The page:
I found letters from the first Gulf War, including five or so which were written to 'any service member'. I was reminded how much those letters meant. I was actually getting a number of letters from family and declined the letters written to any service member, so that troops not getting letters would have more to choose from. I also felt they should go to the troops that were in the field. As aviators we were billeted in a very nice hotel, and though we did face significant danger, I thought the letters should go to the folks living in rough conditions. Finally one of the Commanders said, "Lieutenant, everybody has letters, these aren't going anywhere else and these people took the time to write to you." Surprisingly, I was touched by the letters, and wrote back to every one with a return address.

It was boring when we weren't working on a mission and I wrote a lot of letters to family back home. My Great Aunts were dedicated and wonderful letter writers. I wrote at least three letters to my Great Aunt Irma, who was an active vibrant woman in her late eighties, though I think she was ninety-one at the time. It turns out she had died suddenly, going to bed feeling like she was coming down with a cold and never waking up. A passing I wish we could all have when the time comes. Her son had written a letter which followed me from post to post as I moved around during the war. It was with a sense of irony I finally read the letter Easter weekend. Thinking how it was usually the other way around, wartime letters being returned to the sender because the addressee was deceased. I had the distinct feeling she was smiling somewhere at the dark humor of the situation.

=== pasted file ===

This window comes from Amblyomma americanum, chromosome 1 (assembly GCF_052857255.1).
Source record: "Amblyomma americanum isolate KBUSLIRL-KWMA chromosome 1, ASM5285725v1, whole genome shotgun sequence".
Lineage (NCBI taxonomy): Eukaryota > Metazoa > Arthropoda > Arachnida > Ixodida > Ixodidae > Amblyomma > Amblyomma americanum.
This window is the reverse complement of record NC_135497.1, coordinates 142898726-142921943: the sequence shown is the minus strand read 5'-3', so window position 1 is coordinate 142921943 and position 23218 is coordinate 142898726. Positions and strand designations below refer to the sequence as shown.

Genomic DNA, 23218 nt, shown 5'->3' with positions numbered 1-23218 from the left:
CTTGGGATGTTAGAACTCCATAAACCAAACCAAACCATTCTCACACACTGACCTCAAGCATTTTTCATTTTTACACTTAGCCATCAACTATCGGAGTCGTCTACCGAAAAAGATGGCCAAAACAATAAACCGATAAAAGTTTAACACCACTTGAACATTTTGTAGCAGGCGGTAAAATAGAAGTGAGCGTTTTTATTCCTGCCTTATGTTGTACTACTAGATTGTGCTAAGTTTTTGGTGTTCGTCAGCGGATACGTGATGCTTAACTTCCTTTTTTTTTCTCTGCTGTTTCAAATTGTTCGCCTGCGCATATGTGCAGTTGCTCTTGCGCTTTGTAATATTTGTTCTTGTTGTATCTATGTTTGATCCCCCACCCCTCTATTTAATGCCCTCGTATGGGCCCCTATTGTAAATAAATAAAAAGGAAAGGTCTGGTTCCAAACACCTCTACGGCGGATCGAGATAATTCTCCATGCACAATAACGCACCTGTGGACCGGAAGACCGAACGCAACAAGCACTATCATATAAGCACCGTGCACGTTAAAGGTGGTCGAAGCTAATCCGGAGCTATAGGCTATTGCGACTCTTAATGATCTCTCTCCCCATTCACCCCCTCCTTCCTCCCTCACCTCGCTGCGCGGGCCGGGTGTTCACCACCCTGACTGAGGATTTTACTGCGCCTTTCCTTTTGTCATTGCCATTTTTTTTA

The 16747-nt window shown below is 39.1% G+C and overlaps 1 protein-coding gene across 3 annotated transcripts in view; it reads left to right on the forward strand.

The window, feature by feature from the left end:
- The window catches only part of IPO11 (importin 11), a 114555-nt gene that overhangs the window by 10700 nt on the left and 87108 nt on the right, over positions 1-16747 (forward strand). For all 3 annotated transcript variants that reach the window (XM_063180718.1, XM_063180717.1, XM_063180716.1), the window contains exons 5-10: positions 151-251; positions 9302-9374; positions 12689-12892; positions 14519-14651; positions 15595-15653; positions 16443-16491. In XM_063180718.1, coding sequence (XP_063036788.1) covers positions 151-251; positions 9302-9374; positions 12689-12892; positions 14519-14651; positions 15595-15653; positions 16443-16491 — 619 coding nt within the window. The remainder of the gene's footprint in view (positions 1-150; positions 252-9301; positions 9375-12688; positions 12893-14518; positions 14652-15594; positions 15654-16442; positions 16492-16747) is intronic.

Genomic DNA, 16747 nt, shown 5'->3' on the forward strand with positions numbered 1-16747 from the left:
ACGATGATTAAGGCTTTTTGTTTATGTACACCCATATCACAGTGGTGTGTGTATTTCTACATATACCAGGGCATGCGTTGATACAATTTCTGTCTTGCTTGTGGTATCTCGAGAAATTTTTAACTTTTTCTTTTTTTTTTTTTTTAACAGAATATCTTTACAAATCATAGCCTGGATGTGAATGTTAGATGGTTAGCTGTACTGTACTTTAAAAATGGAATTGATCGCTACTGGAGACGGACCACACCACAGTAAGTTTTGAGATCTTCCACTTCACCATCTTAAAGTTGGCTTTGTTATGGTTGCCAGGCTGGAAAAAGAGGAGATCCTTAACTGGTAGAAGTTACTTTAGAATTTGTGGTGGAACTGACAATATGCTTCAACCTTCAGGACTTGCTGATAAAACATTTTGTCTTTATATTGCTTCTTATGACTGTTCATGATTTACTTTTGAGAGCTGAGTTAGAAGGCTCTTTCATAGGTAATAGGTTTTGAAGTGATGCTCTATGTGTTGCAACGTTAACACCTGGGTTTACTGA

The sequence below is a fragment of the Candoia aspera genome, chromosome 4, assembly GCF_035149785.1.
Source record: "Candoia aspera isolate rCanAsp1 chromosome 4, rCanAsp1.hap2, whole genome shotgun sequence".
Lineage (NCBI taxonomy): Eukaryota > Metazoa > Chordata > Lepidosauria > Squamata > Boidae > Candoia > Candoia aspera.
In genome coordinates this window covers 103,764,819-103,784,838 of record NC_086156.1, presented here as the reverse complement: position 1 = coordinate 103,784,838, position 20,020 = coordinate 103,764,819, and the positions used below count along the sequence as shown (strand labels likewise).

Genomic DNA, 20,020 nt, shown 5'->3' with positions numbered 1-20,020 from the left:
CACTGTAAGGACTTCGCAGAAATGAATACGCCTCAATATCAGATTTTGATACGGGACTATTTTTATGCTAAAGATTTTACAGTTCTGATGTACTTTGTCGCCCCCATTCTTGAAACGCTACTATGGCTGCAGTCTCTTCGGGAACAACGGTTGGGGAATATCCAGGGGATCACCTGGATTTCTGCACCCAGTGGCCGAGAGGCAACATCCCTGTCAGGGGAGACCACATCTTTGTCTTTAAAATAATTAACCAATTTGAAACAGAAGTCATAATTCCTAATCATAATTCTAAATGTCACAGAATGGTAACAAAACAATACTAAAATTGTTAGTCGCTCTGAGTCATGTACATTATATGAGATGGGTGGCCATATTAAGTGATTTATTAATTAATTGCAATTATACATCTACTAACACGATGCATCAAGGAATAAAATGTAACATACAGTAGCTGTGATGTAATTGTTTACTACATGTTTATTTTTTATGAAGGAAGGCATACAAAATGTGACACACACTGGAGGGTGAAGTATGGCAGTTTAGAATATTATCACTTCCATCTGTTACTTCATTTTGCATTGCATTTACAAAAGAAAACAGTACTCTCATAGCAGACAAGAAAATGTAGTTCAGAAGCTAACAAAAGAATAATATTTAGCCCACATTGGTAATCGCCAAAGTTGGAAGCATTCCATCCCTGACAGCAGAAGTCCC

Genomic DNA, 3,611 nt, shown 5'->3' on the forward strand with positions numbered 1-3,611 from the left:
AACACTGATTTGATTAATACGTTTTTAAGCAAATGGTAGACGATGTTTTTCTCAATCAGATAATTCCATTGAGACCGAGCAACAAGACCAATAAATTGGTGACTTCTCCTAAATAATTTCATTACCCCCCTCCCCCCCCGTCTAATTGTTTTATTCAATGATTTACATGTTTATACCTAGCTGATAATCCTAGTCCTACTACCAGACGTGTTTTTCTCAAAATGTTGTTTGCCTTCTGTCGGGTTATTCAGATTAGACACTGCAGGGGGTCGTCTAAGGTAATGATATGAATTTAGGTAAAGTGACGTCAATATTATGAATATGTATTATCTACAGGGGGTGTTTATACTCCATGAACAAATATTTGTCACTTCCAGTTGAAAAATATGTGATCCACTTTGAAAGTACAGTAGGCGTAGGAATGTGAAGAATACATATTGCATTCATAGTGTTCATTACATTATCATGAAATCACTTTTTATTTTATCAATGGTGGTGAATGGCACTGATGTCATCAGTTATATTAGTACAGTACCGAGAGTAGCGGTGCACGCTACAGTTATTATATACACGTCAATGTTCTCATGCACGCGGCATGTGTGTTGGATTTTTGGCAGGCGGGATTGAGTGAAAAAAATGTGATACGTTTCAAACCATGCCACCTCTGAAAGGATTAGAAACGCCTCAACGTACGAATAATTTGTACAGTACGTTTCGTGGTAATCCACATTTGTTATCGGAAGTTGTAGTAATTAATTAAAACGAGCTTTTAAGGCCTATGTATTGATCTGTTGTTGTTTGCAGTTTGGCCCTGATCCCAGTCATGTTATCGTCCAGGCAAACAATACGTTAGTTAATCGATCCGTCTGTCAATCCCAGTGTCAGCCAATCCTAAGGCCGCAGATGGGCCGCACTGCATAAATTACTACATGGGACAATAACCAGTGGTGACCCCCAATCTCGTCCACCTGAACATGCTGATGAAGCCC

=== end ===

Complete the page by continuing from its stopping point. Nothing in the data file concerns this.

In the first box I found a letter from Betty, my ex-wife's mother. It was written in 1974, before I met Tambra, and nearly fifteen years before I ever thought of asking her daughter out. It was following a church camp in which we were in the same small intense encounter group, and it was a very nice letter complimenting me on becoming such a nice young man. I don't even know if Betty is alive. I think I met most of the family before I met Tambra, and didn't even realize it until after I had asked her out. They were nice folks, and I hope they are all doing well.

I aim to have all the sentimental items like that eventually pared down to 4 medium moving boxes or less. I don't feel defined by the stuff. On the other hand it provides insight and recollection into the years I spent as a profoundly unhappy person. From the time I grew up at seven, until I once again discovered joy in life thirty-five years later. I can't understand how I lived so isolated from the world and my identity. I'm not bitter about it, which convinces me I have reinvented myself. That's a popular notion, though it is more accurate for me to say "I discovered myself." Would I love being an actor and artist half as much now had I been supported and encouraged in the arts, and allowed to be a child? I honestly don't know. I do know while my history no longer defines me, my perspective has been shaped by it.